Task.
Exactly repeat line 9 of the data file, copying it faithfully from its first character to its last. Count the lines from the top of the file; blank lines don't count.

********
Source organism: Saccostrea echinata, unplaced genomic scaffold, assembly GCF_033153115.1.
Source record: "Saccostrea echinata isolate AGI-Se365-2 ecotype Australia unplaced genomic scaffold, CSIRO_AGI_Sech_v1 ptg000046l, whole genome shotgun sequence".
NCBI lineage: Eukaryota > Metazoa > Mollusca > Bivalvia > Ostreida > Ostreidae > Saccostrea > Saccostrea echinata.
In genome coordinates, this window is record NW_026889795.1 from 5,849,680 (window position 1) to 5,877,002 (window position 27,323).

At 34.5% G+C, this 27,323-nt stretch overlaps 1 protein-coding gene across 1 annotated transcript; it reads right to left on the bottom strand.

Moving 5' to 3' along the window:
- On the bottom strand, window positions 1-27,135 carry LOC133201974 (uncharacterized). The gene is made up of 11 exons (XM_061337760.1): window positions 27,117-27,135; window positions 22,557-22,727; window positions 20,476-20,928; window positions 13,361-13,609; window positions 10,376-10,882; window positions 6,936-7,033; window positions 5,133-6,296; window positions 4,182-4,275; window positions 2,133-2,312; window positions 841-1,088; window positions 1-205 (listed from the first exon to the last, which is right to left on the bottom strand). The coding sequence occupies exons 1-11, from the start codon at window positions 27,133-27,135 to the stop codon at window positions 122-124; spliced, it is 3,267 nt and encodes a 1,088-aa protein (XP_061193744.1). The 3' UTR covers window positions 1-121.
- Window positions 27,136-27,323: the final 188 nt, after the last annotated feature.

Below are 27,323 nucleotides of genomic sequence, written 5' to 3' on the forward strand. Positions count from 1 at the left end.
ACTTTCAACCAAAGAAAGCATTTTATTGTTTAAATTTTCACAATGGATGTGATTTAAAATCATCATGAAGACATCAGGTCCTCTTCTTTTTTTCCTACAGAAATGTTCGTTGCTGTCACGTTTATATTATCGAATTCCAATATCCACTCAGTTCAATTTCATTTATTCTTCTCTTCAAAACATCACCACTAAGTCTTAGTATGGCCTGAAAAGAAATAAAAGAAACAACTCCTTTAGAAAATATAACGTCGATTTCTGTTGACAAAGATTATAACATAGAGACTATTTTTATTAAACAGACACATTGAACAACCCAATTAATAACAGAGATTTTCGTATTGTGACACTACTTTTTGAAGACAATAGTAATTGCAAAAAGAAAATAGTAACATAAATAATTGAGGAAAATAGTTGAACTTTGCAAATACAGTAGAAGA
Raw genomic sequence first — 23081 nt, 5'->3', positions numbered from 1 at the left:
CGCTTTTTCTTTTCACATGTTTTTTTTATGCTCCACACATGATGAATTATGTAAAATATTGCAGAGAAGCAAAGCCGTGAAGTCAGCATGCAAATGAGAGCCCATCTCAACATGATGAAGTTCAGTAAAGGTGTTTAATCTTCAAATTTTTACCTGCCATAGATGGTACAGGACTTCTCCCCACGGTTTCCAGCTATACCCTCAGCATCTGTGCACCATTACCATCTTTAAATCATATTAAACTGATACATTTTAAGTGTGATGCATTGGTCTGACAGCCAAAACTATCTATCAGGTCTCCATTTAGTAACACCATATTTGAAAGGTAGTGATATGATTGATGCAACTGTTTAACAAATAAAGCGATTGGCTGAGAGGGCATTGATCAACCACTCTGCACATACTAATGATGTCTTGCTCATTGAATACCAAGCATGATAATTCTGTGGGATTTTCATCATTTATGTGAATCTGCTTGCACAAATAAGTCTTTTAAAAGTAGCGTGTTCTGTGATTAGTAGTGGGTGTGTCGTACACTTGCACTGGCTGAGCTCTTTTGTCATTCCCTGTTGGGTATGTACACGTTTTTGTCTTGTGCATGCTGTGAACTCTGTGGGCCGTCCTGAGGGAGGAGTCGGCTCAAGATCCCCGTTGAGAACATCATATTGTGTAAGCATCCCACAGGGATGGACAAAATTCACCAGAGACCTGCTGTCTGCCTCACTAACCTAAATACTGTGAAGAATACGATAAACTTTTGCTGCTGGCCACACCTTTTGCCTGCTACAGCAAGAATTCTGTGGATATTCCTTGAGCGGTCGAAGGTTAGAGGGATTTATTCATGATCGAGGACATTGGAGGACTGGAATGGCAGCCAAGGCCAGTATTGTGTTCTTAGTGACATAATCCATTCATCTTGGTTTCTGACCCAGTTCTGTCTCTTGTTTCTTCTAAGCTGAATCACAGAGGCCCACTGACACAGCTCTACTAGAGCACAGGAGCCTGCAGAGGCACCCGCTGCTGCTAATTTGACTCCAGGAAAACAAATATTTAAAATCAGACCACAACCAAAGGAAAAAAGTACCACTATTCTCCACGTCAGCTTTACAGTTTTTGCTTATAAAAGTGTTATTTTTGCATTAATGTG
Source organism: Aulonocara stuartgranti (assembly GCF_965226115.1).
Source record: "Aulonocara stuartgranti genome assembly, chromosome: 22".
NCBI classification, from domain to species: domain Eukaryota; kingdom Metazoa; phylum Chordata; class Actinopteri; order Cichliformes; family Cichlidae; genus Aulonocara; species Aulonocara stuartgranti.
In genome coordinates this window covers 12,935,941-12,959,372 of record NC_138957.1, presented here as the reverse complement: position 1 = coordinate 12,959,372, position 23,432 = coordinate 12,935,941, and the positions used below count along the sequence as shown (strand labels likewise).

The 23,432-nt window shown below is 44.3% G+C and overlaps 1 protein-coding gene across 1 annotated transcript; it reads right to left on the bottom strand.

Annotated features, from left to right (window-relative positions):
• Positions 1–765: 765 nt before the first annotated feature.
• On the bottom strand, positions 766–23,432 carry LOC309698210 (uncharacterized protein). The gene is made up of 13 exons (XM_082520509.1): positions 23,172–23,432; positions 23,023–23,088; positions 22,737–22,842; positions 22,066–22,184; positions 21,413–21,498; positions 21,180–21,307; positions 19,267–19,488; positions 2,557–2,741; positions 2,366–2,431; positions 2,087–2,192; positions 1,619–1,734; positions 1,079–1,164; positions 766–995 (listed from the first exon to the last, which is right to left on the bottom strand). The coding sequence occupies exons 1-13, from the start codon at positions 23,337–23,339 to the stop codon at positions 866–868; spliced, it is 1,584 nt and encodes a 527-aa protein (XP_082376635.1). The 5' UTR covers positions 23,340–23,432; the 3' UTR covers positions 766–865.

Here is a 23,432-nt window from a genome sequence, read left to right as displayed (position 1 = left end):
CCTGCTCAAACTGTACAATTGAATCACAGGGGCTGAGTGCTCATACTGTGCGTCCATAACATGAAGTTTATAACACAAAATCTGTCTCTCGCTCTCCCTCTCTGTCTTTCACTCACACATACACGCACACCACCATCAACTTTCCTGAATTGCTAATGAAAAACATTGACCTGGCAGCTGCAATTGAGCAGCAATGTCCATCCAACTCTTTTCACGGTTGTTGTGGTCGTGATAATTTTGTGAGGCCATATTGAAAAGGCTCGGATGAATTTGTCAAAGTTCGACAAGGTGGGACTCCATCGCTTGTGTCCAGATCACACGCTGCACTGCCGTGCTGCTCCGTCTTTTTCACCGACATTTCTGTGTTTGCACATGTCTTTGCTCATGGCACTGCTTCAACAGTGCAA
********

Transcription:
Below are 27,323 nucleotides of genomic sequence, written 5' to 3' on the forward strand. Positions count from 1 at the left end.